Plash Mill

Flax into Linen.

The textile industry in Blairgowrie began with the production of linen; jute was not processed until the middle of the 19th century.

This Mill was used for the treatment of linen yarn, which was soaked in water and beaten by wooden beaters to enable the fibres to bind together more easily. Little is known of this mill and nothing remains of it today. It probably got its name from the sound of the water ‘splashing’ as the yarn was soaked and beaten with paddles.

The linen, made in the first instance from flax cultivated and prepared locally, mostly at home, was spun first by ordinary spinning wheel and then the cloth hand loomed.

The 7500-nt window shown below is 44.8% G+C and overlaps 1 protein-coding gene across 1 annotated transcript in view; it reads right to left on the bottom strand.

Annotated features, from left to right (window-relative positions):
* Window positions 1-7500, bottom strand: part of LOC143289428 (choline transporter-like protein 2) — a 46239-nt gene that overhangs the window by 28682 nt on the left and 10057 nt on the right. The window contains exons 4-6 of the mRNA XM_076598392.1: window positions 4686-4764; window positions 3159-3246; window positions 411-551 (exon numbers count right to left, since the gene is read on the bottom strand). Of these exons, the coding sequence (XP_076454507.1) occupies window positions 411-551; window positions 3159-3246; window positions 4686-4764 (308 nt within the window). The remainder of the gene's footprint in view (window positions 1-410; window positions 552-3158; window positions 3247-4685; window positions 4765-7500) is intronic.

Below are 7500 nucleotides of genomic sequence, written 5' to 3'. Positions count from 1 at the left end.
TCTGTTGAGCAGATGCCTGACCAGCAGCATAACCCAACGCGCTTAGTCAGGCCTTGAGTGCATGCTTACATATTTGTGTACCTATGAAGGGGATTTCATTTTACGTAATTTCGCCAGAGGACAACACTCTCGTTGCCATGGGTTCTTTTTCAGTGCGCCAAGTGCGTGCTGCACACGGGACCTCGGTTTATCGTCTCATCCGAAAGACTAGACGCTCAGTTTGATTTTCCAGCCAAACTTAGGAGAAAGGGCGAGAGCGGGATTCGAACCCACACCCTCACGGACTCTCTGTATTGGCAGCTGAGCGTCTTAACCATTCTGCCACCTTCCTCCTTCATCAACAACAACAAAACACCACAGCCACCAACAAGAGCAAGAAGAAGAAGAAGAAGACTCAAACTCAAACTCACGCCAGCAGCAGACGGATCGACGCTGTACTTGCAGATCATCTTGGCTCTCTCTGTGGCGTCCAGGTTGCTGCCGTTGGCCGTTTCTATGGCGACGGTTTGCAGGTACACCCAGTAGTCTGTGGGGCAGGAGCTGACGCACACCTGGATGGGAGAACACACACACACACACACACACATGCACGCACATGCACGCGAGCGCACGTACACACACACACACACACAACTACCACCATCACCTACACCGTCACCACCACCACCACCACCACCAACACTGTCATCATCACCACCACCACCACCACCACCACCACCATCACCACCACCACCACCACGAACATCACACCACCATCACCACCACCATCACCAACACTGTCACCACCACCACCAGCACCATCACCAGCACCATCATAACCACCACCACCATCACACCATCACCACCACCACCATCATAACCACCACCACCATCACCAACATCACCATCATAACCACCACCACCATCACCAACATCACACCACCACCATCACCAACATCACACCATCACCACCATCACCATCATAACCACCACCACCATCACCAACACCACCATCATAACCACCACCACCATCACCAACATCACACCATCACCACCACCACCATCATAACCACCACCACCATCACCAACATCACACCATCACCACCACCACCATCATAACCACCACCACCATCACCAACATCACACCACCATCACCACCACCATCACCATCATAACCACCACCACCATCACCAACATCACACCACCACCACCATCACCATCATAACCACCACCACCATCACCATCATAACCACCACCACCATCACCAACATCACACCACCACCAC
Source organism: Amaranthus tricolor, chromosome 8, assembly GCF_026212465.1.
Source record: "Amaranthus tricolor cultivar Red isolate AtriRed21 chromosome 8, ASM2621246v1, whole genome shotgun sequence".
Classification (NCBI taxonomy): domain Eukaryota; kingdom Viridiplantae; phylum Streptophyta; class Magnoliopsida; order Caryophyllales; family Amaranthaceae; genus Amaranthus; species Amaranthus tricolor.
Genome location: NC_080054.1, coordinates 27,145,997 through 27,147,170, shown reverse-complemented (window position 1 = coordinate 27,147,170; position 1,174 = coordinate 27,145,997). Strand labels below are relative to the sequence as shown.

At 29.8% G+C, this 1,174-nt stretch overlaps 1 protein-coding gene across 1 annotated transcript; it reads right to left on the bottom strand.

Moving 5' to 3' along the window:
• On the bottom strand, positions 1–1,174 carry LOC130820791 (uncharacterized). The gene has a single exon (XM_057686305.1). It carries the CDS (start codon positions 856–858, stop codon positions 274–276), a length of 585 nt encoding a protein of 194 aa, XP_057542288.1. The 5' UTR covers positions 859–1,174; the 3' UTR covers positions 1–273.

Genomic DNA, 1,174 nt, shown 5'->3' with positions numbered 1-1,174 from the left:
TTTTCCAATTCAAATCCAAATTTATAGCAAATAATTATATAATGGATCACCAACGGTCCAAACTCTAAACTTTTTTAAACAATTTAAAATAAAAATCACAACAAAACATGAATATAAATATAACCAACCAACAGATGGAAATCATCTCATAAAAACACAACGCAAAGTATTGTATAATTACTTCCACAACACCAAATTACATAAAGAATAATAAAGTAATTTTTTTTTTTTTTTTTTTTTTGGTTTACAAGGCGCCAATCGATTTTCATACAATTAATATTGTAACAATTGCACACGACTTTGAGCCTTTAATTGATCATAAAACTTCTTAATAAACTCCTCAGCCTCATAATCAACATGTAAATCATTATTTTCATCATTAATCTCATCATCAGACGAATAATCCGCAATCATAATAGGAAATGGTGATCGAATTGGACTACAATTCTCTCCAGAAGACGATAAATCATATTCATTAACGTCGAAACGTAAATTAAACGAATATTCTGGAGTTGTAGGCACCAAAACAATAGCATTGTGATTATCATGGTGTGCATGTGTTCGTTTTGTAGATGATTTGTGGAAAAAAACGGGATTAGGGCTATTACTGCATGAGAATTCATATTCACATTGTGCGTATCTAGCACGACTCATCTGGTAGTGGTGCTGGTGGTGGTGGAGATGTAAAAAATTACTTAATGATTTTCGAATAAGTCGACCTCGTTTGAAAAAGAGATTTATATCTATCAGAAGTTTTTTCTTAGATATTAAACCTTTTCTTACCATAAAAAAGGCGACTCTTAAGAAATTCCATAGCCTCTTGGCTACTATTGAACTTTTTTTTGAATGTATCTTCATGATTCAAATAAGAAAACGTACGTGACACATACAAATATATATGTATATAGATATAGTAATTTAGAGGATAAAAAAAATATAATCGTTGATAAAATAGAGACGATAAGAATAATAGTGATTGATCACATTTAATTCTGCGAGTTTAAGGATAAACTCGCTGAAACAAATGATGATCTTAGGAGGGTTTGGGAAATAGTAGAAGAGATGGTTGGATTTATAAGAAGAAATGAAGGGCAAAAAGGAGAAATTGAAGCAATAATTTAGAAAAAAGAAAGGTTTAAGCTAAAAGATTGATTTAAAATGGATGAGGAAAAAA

The industrialisation of production began in the late 18th century, early 19th century when the first mills were built, using flax imported into Dundee from the Baltic countries. Most of the cloth woven was ‘Osnaberg’ named after a German town, a coarse, plain linen, although finer cloth was also made.

Sources: Peter Dawson, Meg Luckins
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